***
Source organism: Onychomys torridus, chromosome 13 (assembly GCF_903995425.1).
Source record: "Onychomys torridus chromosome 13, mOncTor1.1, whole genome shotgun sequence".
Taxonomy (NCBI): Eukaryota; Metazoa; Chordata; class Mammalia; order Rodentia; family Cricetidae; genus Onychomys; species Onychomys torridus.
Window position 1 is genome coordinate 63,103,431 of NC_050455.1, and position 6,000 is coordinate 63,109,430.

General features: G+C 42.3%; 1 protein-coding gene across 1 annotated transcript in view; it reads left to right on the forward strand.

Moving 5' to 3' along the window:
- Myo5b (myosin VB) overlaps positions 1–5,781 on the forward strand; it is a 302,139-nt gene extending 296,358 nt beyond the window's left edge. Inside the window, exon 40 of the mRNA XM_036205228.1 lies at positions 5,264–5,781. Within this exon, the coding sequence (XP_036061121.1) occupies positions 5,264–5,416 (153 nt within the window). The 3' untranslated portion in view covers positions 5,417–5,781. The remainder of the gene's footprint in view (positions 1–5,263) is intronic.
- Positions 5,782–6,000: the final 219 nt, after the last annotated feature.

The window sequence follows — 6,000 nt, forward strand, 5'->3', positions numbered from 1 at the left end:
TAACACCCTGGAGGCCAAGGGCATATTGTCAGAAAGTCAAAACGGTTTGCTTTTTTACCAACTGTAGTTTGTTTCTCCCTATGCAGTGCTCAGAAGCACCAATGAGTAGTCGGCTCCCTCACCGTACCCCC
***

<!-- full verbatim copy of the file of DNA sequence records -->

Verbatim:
Source organism: Onychomys torridus, chromosome 13 (assembly GCF_903995425.1).
Source record: "Onychomys torridus chromosome 13, mOncTor1.1, whole genome shotgun sequence".
Taxonomy (NCBI): Eukaryota; Metazoa; Chordata; class Mammalia; order Rodentia; family Cricetidae; genus Onychomys; species Onychomys torridus.
Window position 1 is genome coordinate 63,103,431 of NC_050455.1, and position 6,000 is coordinate 63,109,430.

General features: G+C 42.3%; 1 protein-coding gene across 1 annotated transcript in view; it reads left to right on the forward strand.

Moving 5' to 3' along the window:
- Myo5b (myosin VB) overlaps positions 1–5,781 on the forward strand; it is a 302,139-nt gene extending 296,358 nt beyond the window's left edge. Inside the window, exon 40 of the mRNA XM_036205228.1 lies at positions 5,264–5,781. Within this exon, the coding sequence (XP_036061121.1) occupies positions 5,264–5,416 (153 nt within the window). The 3' untranslated portion in view covers positions 5,417–5,781. The remainder of the gene's footprint in view (positions 1–5,263) is intronic.
- Positions 5,782–6,000: the final 219 nt, after the last annotated feature.

The window sequence follows — 6,000 nt, forward strand, 5'->3', positions numbered from 1 at the left end:
TAACACCCTGGAGGCCAAGGGCATATTGTCAGAAAGTCAAAACGGTTTGCTTTTTTACCAACTGTAGTTTGTTTCTCCCTATGCAGTGCTCAGAAGCACCAATGAGTAGTCGGCTCCCTCACCGTACCCCC